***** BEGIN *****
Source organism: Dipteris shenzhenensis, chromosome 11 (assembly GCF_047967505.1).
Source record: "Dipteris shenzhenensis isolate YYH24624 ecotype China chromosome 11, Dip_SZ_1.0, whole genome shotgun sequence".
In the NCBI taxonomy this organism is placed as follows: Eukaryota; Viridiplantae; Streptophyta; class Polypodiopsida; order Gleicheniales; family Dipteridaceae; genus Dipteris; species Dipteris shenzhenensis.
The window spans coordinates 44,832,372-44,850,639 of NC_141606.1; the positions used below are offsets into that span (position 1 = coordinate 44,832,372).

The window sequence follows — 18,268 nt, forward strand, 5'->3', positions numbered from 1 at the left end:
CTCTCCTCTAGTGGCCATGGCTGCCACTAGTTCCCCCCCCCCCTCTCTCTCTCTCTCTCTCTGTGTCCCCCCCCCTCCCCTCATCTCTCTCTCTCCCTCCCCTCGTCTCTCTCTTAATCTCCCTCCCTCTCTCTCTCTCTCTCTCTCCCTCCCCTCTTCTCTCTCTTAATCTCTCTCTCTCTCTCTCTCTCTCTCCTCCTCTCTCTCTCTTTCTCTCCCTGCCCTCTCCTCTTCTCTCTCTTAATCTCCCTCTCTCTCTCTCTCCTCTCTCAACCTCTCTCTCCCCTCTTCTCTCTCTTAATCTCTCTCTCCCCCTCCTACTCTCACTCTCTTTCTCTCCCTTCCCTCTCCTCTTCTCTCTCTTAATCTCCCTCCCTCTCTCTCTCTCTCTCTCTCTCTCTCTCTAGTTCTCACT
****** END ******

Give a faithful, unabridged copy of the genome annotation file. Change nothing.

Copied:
Source organism: Dipteris shenzhenensis, chromosome 11 (assembly GCF_047967505.1).
Source record: "Dipteris shenzhenensis isolate YYH24624 ecotype China chromosome 11, Dip_SZ_1.0, whole genome shotgun sequence".
In the NCBI taxonomy this organism is placed as follows: Eukaryota; Viridiplantae; Streptophyta; class Polypodiopsida; order Gleicheniales; family Dipteridaceae; genus Dipteris; species Dipteris shenzhenensis.
The window spans coordinates 44,832,372-44,850,639 of NC_141606.1; the positions used below are offsets into that span (position 1 = coordinate 44,832,372).

The window sequence follows — 18,268 nt, forward strand, 5'->3', positions numbered from 1 at the left end:
CTCTCCTCTAGTGGCCATGGCTGCCACTAGTTCCCCCCCCCCCTCTCTCTCTCTCTCTCTCTGTGTCCCCCCCCCTCCCCTCATCTCTCTCTCTCCCTCCCCTCGTCTCTCTCTTAATCTCCCTCCCTCTCTCTCTCTCTCTCTCTCCCTCCCCTCTTCTCTCTCTTAATCTCTCTCTCTCTCTCTCTCTCTCTCCTCCTCTCTCTCTCTTTCTCTCCCTGCCCTCTCCTCTTCTCTCTCTTAATCTCCCTCTCTCTCTCTCTCCTCTCTCAACCTCTCTCTCCCCTCTTCTCTCTCTTAATCTCTCTCTCCCCCTCCTACTCTCACTCTCTTTCTCTCCCTTCCCTCTCCTCTTCTCTCTCTTAATCTCCCTCCCTCTCTCTCTCTCTCTCTCTCTCTCTCTCTAGTTCTCACT